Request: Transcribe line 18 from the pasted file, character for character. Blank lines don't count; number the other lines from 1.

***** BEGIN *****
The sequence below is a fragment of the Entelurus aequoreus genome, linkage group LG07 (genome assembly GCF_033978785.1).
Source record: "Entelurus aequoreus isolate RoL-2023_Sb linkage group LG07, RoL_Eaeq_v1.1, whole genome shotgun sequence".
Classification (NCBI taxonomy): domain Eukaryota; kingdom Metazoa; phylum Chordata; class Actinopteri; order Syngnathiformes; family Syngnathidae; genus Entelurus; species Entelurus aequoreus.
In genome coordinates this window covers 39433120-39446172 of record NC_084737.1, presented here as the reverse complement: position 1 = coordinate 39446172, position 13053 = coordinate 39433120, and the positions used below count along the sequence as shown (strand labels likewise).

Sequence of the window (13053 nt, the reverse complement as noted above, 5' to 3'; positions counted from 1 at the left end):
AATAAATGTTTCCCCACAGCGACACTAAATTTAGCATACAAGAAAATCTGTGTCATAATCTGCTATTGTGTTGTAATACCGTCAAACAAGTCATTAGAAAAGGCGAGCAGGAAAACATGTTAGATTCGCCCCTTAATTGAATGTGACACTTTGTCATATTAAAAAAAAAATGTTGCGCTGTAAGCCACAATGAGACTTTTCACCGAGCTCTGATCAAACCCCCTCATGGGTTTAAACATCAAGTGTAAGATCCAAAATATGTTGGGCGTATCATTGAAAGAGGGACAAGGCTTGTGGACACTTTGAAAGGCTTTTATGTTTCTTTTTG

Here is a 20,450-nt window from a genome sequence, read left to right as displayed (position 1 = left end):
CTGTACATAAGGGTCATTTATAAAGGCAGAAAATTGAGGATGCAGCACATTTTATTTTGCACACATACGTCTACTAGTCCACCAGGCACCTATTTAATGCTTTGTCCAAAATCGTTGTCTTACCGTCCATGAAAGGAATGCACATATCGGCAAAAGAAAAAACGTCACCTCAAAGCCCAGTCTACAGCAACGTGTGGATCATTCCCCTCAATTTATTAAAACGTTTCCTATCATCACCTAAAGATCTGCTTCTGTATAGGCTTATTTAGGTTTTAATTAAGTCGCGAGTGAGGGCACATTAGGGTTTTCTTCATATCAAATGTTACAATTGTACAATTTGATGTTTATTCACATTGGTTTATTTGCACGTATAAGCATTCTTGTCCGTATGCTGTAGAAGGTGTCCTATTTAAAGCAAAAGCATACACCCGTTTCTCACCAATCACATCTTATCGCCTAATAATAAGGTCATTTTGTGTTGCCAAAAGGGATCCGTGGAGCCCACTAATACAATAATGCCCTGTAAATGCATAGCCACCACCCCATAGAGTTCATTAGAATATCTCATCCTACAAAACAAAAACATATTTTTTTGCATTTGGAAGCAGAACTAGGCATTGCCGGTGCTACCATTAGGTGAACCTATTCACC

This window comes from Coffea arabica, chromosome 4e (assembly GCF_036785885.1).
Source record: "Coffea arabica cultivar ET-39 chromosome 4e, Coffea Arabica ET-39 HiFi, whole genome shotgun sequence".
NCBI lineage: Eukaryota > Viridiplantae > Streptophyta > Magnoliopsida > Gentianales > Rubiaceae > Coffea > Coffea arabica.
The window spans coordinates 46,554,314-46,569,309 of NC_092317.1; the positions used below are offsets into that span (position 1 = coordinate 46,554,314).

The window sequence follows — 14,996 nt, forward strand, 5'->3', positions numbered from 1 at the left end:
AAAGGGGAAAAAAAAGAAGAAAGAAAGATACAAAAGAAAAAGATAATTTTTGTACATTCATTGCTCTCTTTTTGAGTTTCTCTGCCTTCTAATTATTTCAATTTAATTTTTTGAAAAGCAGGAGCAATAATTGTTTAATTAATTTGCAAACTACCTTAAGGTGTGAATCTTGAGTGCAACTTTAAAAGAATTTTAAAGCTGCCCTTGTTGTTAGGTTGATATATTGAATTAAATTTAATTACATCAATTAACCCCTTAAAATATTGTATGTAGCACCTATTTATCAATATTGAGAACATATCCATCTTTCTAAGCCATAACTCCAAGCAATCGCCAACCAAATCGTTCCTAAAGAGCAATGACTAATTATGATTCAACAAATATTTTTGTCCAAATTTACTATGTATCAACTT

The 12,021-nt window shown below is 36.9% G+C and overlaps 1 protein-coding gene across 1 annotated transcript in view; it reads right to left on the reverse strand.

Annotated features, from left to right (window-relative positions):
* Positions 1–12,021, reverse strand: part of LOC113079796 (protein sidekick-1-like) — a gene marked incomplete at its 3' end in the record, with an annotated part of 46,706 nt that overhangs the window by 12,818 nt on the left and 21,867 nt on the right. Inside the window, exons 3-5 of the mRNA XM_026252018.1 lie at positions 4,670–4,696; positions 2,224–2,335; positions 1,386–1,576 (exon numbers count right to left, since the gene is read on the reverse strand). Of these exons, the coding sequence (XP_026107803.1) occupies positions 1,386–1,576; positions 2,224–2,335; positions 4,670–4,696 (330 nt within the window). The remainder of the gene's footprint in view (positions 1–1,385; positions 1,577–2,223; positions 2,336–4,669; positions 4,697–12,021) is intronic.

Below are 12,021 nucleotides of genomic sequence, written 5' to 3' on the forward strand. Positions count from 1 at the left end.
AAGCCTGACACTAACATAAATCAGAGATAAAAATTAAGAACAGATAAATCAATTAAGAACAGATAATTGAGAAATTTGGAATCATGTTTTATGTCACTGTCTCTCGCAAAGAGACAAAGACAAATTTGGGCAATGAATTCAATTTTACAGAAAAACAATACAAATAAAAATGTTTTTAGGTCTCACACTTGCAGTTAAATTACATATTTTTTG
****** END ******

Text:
Below are 12,021 nucleotides of genomic sequence, written 5' to 3' on the forward strand. Positions count from 1 at the left end.